DP2564 Firm Value and Managerial Incentives: A Stochastic Frontier Approach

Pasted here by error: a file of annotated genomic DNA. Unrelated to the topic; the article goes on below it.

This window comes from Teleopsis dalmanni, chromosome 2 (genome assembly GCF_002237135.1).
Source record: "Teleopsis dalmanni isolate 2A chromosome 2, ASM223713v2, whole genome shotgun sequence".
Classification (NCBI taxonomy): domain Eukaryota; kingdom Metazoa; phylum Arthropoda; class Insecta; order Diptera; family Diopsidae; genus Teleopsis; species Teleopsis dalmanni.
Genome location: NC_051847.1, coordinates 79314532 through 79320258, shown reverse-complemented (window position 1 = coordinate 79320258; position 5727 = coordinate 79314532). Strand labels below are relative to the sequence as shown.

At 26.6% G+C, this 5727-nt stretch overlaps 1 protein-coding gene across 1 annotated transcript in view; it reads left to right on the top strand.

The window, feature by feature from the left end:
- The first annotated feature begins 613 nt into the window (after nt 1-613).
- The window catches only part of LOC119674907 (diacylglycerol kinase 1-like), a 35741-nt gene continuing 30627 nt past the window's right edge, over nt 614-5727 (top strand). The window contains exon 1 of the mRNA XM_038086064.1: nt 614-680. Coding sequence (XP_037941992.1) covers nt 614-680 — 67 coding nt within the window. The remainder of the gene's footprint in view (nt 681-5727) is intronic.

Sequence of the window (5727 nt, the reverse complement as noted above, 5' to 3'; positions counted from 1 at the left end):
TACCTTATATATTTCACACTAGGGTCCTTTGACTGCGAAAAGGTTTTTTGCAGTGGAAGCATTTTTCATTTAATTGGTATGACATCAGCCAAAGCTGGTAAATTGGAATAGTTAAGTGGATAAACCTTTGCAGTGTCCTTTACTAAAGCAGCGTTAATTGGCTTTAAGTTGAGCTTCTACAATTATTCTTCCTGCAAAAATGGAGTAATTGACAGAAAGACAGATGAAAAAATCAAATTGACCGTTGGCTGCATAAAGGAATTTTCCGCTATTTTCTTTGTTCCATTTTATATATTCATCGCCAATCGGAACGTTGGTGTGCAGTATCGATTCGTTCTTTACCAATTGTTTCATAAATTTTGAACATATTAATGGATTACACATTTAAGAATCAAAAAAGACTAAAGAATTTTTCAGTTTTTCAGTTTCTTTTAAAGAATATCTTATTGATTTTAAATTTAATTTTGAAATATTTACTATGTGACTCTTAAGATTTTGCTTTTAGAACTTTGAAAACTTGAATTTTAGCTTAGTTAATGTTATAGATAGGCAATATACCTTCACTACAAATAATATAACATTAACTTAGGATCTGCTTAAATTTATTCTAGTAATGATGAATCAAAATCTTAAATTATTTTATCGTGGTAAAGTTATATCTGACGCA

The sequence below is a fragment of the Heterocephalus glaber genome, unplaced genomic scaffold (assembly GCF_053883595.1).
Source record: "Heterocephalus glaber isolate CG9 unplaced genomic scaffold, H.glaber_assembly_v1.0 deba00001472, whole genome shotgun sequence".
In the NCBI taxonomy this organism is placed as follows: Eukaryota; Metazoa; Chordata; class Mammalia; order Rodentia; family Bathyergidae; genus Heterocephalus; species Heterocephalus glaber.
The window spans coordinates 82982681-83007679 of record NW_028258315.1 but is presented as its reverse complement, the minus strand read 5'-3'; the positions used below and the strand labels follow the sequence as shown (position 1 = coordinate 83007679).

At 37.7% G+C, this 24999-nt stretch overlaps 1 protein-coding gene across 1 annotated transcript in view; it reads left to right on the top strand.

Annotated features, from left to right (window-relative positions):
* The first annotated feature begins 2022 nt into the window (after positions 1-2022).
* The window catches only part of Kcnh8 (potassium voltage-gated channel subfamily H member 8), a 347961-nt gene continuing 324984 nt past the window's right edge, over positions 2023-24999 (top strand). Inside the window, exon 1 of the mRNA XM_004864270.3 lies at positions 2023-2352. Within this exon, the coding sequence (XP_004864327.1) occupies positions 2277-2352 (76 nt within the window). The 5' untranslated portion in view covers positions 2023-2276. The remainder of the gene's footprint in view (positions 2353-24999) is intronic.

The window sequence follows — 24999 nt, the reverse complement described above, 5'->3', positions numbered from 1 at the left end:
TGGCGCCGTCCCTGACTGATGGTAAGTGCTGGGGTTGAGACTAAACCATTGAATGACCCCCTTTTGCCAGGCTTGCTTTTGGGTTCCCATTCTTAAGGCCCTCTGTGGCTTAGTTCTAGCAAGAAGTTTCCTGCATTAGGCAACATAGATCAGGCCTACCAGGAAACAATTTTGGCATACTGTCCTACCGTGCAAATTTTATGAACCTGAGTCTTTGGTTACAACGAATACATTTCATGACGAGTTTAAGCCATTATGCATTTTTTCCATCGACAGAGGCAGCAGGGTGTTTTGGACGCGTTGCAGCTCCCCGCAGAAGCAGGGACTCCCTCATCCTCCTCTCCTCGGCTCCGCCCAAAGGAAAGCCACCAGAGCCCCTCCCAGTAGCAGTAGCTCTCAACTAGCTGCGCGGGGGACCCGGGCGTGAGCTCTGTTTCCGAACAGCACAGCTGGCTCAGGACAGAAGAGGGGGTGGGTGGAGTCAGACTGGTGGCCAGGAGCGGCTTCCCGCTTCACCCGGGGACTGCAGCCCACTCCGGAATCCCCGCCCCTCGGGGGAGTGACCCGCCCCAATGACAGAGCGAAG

We examine the relation between firm value and managerial incentives in a sample of 1487 US firms in 1992-1997, for which the separation of ownership and control is complete. Unlike previous studies, we employ a measure of relative performance which compares a firm?s actual Tobin?s Q to the Q* of a hypothetical fully-efficient firm having the same inputs and characteristics as the original firm. We find that the Q of the average firm in our sample is around 10% lower than its Q*, equivalent to a $1340 million reduction in its potential market value. We investigate what causes firms to fail to reach their Q* and find that our firms are more efficient, the higher the CEO stockholdings and option holdings are, and the more sensitive CEO options are to firm risk. We also show that boards respond to inefficiency by subsequently strengthening incentives or replacing inefficient CEOs.